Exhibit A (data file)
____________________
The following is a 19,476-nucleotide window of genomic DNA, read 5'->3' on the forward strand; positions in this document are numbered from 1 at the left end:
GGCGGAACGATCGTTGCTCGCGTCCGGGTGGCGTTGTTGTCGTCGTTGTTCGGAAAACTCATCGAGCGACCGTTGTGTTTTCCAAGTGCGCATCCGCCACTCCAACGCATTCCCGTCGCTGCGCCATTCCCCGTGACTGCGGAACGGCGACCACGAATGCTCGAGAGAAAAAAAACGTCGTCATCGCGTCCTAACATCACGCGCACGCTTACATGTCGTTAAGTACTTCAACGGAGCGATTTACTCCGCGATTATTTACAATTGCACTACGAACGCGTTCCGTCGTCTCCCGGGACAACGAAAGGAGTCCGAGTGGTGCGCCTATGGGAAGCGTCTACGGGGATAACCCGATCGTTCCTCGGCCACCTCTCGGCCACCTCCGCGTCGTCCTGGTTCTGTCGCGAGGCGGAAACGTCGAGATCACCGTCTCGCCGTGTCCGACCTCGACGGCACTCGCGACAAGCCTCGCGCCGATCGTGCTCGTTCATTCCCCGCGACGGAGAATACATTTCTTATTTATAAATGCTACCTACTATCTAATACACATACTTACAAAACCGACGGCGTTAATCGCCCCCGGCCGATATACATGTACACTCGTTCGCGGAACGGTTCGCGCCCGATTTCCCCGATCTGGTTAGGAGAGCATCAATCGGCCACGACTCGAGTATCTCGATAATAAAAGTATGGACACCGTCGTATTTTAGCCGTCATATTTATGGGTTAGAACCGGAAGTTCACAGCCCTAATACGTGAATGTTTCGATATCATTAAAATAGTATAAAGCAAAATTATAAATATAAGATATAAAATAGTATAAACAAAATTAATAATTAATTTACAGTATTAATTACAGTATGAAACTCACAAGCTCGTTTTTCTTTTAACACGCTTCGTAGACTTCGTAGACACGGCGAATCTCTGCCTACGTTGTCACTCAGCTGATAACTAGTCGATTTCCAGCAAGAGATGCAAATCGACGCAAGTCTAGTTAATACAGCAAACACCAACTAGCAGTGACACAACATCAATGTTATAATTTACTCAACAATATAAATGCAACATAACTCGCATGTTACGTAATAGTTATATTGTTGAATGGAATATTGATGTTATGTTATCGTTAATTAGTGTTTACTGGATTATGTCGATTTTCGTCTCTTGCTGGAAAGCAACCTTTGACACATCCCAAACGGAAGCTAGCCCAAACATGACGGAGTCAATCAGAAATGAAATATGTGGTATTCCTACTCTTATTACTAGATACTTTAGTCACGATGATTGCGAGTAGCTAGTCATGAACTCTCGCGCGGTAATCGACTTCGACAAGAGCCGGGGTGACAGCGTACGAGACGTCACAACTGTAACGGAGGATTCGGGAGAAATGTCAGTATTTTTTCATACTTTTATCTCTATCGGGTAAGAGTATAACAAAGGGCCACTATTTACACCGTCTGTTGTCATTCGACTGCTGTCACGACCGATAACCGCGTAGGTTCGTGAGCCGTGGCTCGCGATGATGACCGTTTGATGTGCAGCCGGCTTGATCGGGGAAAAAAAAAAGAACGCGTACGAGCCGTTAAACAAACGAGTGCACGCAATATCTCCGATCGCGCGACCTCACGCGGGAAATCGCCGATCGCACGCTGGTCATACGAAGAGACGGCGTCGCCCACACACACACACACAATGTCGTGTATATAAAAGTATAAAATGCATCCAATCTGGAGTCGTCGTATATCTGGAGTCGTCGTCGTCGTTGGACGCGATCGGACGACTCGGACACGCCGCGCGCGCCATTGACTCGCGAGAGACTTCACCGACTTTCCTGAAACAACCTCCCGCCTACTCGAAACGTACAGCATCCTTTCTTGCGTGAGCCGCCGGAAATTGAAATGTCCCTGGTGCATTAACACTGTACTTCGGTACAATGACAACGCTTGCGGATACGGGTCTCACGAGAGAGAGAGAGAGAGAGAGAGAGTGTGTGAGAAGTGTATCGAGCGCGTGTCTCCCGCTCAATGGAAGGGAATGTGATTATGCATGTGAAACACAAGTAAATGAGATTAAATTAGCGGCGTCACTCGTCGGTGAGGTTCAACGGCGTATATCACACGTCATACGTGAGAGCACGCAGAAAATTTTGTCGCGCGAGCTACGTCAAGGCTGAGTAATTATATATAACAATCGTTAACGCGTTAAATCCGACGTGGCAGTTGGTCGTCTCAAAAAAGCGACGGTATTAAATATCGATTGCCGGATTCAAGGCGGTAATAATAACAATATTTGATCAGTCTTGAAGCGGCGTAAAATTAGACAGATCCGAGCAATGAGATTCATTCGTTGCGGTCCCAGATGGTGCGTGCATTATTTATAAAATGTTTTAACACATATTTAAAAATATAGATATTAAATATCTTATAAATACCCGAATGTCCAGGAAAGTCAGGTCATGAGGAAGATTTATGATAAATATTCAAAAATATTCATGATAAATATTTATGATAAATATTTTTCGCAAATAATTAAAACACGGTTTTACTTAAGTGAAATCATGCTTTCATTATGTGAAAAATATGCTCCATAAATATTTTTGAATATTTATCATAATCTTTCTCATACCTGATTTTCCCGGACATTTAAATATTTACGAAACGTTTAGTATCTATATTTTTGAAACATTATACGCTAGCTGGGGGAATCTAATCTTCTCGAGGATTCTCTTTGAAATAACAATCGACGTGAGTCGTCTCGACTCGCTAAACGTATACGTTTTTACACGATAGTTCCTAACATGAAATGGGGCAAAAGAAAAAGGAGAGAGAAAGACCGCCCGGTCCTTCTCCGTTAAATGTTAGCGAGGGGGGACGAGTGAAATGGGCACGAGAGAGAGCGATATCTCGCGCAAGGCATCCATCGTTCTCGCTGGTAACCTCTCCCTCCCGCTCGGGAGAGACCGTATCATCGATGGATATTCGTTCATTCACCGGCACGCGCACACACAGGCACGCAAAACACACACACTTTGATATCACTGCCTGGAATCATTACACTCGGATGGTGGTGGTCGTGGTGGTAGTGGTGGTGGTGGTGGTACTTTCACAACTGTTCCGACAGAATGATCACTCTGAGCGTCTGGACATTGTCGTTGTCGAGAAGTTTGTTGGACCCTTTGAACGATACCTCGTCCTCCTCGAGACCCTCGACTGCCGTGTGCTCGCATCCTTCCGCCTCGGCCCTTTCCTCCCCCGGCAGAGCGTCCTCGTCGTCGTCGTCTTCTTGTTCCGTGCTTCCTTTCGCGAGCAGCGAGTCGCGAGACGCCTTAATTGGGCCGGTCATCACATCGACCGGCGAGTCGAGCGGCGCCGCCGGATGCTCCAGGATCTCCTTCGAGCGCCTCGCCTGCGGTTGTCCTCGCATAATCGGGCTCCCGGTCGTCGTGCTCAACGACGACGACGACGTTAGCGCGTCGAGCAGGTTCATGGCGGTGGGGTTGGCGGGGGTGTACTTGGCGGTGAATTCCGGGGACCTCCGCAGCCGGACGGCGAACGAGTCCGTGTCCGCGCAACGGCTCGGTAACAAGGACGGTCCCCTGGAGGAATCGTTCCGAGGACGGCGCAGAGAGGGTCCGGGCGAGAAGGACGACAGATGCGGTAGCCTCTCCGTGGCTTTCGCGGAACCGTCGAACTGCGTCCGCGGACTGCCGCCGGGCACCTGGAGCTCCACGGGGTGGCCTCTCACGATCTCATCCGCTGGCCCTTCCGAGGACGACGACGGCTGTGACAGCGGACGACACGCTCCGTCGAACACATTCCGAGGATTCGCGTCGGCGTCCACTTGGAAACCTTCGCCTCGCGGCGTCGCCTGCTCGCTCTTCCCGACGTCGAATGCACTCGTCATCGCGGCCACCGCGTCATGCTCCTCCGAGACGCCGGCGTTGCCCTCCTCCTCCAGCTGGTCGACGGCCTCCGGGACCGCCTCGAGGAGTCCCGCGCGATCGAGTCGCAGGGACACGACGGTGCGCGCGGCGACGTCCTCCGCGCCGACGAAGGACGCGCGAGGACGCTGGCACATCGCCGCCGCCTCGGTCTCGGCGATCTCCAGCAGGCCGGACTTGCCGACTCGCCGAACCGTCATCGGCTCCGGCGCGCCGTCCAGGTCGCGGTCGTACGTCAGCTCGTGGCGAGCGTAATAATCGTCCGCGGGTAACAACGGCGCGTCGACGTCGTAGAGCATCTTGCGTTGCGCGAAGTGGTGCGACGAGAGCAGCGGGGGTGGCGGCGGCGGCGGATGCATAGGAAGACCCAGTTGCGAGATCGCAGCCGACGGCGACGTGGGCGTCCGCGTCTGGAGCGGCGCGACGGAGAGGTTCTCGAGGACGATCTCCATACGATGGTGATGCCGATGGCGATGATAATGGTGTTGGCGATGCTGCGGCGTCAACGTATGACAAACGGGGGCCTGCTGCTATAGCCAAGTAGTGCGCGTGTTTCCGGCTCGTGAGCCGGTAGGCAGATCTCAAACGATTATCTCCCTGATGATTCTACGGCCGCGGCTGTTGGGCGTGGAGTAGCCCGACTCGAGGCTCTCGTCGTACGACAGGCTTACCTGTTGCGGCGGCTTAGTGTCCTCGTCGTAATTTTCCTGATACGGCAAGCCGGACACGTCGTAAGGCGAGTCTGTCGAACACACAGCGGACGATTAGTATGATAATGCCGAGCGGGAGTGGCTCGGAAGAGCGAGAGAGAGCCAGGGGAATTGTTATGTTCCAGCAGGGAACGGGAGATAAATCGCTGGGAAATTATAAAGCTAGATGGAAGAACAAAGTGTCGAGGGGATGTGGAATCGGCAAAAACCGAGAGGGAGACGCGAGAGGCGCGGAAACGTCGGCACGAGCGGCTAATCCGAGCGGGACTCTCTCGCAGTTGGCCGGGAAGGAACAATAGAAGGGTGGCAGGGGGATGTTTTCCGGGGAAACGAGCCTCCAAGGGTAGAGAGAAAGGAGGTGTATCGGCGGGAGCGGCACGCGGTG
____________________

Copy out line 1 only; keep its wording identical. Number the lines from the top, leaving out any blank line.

The following is a 19,476-nucleotide window of genomic DNA, read 5'->3' on the forward strand; positions in this document are numbered from 1 at the left end: